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“Smart” diapers can now give alerts when wet

MIT researchers have developed a moisture sensor to avoid painful rashes and miserable babies caused by wet diapers. The new “smart” diaper can send signals to nearby receivers when it’s time to change. Such alerts are either received through smartphone or computer notifications.

The diaper sensor uses a passive frequency identification (RFID) tag that is placed in a specific layer under a type of hydrogel used in diapers to soak moisture. The material expands when wet and becomes slightly conductive, which in turn triggers the RFID tag to send signals.

Apart from helping to avoid tantrums, these smart diapers can be used to help identify health problems like constipation – something that MIT is still working on.

In fact, MIT AutoID Lab research assistant Pankhuri Sen even envisions the smart diapers to be integrated into adult diapers. “Diapers are used not just for babies, but for aging populations, or patients who are bedridden and unable to take care of themselves,” Sen says. “It would be convenient in these cases for a caregiver to be notified that a patient, particularly in a multi-bed hospital, needs changing.”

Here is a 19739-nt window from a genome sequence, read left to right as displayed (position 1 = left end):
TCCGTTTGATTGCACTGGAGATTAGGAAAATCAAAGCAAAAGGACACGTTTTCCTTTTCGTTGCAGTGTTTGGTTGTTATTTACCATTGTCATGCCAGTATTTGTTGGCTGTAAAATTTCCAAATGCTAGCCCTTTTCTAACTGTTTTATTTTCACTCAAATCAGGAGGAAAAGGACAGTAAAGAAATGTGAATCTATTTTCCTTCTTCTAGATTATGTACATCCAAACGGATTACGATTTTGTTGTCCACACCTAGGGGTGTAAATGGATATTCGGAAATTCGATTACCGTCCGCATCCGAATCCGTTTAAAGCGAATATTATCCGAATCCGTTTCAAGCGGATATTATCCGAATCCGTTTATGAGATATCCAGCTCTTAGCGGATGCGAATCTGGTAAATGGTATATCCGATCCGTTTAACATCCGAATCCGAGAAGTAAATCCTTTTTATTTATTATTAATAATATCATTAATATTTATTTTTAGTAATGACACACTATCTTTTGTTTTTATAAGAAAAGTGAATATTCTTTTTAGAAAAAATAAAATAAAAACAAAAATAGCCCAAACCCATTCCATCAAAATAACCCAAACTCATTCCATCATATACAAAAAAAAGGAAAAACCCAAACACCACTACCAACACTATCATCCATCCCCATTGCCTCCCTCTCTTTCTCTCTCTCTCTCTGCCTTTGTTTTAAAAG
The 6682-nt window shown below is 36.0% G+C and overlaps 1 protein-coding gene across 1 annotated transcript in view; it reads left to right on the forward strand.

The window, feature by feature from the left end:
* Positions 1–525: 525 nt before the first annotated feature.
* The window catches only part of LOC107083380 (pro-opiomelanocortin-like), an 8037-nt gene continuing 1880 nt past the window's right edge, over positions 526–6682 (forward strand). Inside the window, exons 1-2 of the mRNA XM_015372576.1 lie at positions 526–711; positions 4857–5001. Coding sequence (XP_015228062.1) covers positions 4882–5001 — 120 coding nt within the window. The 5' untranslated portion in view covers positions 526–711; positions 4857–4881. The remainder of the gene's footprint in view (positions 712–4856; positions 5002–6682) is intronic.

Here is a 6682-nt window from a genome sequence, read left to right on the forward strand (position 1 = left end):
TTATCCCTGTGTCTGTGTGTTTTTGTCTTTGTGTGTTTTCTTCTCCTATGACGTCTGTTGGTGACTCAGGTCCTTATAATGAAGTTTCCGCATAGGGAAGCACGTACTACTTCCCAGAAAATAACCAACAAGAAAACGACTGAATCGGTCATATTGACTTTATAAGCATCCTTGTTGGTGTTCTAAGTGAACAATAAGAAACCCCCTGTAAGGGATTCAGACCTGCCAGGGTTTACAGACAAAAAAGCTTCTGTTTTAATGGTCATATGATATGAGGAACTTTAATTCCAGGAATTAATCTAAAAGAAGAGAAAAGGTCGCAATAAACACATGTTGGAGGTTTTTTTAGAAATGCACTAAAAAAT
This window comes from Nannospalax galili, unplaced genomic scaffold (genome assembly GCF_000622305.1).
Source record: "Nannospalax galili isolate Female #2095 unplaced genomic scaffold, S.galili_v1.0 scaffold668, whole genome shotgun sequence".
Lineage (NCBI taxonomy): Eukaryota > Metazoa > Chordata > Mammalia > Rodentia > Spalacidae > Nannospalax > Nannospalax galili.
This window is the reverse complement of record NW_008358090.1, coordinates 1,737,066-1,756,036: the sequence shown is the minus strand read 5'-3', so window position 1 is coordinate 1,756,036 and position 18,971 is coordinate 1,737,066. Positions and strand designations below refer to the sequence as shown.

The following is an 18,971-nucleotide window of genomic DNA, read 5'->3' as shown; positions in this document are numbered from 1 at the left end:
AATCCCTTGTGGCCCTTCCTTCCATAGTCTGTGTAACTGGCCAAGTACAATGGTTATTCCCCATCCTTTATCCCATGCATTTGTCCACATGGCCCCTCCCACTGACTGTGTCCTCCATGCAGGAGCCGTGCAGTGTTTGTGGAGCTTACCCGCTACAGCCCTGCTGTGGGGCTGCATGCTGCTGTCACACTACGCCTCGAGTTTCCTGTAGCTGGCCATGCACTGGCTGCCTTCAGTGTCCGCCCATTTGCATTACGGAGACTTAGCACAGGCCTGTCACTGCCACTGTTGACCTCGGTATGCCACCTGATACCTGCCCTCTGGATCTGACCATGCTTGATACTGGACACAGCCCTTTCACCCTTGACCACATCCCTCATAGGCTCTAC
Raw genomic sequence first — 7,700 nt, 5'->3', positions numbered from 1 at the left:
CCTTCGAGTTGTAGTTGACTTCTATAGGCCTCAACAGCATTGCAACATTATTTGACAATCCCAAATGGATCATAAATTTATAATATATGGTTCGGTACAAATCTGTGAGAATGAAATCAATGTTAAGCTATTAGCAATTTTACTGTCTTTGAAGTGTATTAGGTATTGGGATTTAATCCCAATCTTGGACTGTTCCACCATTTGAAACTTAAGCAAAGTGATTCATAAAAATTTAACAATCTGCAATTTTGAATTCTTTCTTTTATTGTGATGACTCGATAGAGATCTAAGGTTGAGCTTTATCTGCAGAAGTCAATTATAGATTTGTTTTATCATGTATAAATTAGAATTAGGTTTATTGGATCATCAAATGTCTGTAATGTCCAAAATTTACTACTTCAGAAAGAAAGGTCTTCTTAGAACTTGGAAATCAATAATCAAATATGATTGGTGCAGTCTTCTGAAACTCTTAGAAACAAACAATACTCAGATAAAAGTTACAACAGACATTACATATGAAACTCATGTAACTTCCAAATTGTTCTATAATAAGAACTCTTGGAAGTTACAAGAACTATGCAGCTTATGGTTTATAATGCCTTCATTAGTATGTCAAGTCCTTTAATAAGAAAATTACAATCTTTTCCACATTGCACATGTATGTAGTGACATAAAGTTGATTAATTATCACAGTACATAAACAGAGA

While smart diapers are in the process of refinement, MIT looks at connecting the RFID to the internet, or even assistive devices such as canes and wheelchairs to help out elderly patients.

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Jelly is a data fanatic! She is a Law graduate, and currently works and focuses her interests at the juncture of digital, marketing and analytics.

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